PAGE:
There’s little dispute over the fact that too many of our public schools, particularly in low-income urban areas, are performing far below expectations despite endless amounts of taxpayer money being flushed into them. While some improvements have been seen nationally, some schools continue to fail. But what are the responsibilities of the schools to their students in constitutional terms? That’s the question at the heart of a lawsuit being brought by a relatively recent graduate of one of Detroit’s public schools. He claims that the school was so bad that they completely failed to prepare him for community college and now he wants them held accountable. (NBC News)
After two years of struggling to pass any of his community college classes, Jamarria Hall, 19, knows this for certain: His high school did not prepare him.
The four years he spent at Detroit’s Osborn High School were “a big waste of time,” he said, recalling 11th and 12th grade English classes where students were taught from materials labeled for third or fourth graders, and where long-term substitutes showed movies instead of teaching.
What’s less certain, however, is whether Hall’s education in Detroit’s long-troubled school district was so awful, so insufficient, that it violated his constitutional rights.
I suppose I should consider myself fortunate. While I grew up in a rural farming area, we had a small school that always seemed to at least do the minimum required to keep up with the educational standards of the times. (My graduating class in high school had less than 100 students.) Pretty much everyone without any sort of notable mental impairment could at least read and write at standard high school levels.
It sounds as if Mr. Hall’s experience at Osborn High was very different. If seniors are studying English textbooks marked for second-grade students and he wasn’t in some sort of special needs program, something was seriously amiss. Also, substitute teachers are sometimes noted for not being familiar with the subject matter and “showing movies” to fill up the classroom time, but if they are in place for weeks or months on end the students don’t stand much of a chance.
Looking at Osborn’s academic performance report from 2018, Mr. Hall may indeed have a basis for his claim. While they boast a 91% graduation rate for those making it to the 12th grade, that number might be deceiving. Last year there were 172 students enrolled in 10th grade and 147 enrolled in 11th grade. But there were only 47 students in the senior class. Sounds like a serious dropout rate.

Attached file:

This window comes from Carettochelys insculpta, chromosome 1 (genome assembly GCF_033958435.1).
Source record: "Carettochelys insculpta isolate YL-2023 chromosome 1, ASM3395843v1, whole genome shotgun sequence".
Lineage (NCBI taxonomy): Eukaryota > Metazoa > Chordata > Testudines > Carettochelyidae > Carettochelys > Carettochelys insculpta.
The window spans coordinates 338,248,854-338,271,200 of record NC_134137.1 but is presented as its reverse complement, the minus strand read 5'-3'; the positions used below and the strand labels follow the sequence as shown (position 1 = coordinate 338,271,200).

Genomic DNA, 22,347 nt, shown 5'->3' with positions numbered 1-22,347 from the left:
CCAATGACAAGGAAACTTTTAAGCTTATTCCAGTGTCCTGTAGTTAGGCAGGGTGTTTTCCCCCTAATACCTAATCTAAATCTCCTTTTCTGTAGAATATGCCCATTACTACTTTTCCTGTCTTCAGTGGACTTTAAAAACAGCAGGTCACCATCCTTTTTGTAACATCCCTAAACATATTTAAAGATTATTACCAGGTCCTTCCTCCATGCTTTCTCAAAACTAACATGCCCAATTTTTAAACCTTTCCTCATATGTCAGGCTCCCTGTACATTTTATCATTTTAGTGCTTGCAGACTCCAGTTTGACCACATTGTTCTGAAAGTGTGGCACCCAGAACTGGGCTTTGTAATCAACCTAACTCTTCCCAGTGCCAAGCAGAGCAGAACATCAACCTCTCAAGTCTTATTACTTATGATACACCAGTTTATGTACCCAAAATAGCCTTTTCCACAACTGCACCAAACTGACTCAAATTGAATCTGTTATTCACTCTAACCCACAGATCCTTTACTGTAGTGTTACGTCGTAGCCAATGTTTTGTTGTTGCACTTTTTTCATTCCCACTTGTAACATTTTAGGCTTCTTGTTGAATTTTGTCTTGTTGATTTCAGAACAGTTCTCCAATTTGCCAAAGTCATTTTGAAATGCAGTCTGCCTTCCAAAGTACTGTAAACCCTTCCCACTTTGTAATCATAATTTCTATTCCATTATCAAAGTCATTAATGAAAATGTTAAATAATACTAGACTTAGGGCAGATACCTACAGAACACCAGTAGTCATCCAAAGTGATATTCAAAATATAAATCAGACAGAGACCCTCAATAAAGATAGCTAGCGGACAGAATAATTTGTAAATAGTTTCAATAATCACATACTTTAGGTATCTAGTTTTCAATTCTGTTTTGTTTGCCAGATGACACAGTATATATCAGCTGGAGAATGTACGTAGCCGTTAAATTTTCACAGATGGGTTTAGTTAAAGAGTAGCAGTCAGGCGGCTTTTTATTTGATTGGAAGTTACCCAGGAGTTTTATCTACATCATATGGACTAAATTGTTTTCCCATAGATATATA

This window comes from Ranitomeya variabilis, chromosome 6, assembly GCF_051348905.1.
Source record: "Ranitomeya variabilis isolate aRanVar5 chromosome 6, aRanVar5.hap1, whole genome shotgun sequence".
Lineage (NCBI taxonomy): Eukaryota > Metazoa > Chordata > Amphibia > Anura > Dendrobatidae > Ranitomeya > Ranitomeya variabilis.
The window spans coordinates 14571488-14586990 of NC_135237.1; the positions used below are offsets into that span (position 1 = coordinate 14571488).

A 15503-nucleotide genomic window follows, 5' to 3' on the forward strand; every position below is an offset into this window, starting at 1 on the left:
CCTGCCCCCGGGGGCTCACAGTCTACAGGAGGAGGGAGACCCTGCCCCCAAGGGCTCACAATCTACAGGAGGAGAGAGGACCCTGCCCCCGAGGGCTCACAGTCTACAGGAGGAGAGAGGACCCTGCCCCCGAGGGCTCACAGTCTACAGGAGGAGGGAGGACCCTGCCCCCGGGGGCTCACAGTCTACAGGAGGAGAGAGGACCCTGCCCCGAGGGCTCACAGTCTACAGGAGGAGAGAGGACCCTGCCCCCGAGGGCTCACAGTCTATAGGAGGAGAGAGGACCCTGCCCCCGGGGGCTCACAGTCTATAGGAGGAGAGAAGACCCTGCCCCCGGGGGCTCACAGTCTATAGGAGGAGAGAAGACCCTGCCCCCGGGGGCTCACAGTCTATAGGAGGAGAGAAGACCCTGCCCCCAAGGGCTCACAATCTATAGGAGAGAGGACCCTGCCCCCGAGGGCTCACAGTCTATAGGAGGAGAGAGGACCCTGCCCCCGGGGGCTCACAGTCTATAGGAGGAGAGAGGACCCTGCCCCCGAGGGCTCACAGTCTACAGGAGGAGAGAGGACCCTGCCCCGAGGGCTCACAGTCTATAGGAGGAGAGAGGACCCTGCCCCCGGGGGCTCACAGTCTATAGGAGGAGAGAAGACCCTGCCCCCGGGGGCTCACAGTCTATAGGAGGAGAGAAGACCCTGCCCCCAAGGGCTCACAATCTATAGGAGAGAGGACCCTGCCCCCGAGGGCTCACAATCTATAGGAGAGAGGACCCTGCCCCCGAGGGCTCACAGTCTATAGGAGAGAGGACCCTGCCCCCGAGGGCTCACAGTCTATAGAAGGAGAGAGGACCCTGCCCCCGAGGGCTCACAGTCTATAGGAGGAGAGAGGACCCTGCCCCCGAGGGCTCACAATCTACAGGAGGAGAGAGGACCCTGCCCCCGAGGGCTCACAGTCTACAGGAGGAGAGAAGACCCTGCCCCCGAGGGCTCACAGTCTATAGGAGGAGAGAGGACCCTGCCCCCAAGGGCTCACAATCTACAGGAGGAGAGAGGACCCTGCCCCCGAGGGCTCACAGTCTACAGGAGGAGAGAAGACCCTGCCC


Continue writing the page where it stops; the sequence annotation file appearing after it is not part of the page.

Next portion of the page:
Also, of the students enrolled, 85% of them were listed as “chronically absent.” Obviously, part of a problem like that might be attributed to the families and the communities, but the ones who do manage to make it into school and stick it out should be given at least a minimally proper education. But their proficiency test results listed in that report are abysmal. More than 50% of the students were rated as “not proficient” (as opposed to partially proficient or fully proficient) in social studies and math. A staggering 93% were rated not proficient in science.
So it seems possible that Jamarria Hall was never really given a chance, despite somehow getting accepted to community college. The first question here is how he managed to graduate and receive a high school diploma if he was reading at a second or third-grade level. Is the school simply giving out passing grades to move everyone along?
The bigger question is whether or not the school violated his constitutional rights. And that’s the basis of the lawsuit. Because if a court determines that schools can be sued for failing to provide an adequate education, that could open the floodgates to lawsuits in every state in the nation. And the real losers in such lawsuits are the members of the community because the money they wind up paying out comes from the taxpayers in each district. Draining money from them for court judgments will simply exacerbate their budget woes.
This just sounds like a tragedy from every angle. Hall went on from high school to enroll in and attend community college, so his situation was not a case of a lack of ambition or effort. He could just as easily have abandoned his educational ambitions after graduation. It does sound as if the school did him a disservice. But is it material for a lawsuit? That’s going to be a tricky case to figure out.